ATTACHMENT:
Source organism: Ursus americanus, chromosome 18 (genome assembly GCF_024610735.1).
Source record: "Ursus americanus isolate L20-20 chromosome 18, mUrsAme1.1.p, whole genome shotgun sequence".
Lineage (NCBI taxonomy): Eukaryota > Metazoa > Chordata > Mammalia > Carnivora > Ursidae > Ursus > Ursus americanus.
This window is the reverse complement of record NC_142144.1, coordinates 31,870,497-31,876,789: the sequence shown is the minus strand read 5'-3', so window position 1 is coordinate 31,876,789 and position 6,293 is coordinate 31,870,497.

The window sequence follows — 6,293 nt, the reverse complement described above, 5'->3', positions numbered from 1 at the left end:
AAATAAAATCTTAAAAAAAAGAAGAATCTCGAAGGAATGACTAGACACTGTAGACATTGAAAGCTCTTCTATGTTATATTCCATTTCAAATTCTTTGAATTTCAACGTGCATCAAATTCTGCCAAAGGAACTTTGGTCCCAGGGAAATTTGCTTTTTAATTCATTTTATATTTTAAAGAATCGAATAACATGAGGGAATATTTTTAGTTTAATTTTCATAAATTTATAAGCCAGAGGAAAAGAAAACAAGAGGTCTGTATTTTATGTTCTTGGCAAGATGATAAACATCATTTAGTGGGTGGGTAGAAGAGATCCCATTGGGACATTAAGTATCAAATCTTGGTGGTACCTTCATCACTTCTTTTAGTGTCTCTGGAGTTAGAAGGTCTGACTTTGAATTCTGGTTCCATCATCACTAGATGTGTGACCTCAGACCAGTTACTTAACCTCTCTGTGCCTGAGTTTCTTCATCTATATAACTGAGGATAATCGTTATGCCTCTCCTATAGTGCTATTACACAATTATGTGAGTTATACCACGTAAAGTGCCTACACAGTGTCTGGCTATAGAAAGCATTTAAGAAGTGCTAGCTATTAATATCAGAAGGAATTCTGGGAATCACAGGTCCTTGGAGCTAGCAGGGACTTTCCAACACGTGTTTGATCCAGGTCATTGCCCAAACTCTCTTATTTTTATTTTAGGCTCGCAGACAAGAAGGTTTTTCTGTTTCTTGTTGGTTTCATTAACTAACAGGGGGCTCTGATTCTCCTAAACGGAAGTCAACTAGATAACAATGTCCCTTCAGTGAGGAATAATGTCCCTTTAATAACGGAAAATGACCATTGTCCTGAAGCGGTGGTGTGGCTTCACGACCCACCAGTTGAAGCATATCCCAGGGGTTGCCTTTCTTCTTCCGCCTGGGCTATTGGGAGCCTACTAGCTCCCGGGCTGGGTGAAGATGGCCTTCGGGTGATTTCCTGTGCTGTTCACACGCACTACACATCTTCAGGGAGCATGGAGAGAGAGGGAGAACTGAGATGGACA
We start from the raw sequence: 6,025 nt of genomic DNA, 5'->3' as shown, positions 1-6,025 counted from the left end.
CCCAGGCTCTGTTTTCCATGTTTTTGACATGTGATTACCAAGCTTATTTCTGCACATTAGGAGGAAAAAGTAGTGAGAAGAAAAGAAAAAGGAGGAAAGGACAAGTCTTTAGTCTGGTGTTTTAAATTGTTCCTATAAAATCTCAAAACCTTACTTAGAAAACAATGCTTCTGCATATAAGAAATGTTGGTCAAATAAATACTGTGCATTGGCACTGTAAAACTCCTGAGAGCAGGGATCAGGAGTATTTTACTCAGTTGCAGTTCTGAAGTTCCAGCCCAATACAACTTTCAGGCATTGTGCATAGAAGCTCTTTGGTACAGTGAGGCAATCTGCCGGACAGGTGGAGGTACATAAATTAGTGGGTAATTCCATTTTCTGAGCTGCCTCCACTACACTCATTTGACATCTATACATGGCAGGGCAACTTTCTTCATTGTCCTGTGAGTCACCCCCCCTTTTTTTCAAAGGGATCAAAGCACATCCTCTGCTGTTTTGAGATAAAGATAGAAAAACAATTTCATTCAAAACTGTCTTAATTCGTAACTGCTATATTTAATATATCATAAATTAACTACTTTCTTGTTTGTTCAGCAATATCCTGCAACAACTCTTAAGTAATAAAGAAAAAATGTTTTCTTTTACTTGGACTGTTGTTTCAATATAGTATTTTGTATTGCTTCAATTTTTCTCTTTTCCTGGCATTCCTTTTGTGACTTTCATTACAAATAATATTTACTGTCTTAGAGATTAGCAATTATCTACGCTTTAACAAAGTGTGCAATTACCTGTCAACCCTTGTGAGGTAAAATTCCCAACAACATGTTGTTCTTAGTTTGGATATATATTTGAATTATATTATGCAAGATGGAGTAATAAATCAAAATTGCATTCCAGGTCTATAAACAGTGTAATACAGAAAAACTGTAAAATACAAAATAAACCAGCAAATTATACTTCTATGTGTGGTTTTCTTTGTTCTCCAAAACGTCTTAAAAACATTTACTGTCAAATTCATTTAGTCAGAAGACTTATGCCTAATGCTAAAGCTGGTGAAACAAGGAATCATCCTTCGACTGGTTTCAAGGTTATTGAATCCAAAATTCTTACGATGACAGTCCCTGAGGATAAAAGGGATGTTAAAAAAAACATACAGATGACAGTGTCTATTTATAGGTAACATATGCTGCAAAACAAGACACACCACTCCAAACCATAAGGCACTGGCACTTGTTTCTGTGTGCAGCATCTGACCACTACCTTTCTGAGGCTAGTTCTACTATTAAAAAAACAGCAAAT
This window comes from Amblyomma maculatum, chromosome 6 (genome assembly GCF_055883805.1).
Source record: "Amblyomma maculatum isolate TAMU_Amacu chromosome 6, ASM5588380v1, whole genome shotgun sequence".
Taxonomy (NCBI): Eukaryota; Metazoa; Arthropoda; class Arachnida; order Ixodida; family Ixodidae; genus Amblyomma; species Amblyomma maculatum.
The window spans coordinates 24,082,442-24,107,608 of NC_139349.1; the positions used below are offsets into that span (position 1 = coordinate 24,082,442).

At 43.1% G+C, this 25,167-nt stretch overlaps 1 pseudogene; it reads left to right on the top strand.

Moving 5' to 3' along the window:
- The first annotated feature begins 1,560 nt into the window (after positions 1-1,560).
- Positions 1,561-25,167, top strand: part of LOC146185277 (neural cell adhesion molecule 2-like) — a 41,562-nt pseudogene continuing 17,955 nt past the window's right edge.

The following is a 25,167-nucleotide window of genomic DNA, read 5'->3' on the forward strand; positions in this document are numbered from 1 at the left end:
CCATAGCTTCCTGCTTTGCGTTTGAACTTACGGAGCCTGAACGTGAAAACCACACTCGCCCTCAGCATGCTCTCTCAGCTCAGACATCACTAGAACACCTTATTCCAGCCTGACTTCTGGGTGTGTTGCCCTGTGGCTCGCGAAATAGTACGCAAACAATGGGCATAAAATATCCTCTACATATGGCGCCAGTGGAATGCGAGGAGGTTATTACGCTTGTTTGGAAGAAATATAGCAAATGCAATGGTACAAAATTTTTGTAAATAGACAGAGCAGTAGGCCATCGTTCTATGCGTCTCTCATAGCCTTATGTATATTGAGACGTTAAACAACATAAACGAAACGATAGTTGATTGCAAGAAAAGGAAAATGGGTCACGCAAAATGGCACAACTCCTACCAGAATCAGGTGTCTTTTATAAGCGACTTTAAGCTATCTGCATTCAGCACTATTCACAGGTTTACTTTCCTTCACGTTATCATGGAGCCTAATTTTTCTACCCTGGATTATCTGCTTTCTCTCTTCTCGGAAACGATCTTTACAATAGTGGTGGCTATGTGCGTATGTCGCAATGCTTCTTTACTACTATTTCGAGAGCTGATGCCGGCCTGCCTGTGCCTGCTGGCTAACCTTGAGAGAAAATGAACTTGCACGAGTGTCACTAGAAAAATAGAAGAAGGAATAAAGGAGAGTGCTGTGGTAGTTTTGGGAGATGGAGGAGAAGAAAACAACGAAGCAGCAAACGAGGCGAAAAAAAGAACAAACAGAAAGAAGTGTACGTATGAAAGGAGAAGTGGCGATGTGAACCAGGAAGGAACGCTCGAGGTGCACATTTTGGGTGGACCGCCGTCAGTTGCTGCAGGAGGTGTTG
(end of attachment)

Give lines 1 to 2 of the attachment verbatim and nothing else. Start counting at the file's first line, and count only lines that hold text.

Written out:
Source organism: Ursus americanus, chromosome 18 (genome assembly GCF_024610735.1).
Source record: "Ursus americanus isolate L20-20 chromosome 18, mUrsAme1.1.p, whole genome shotgun sequence".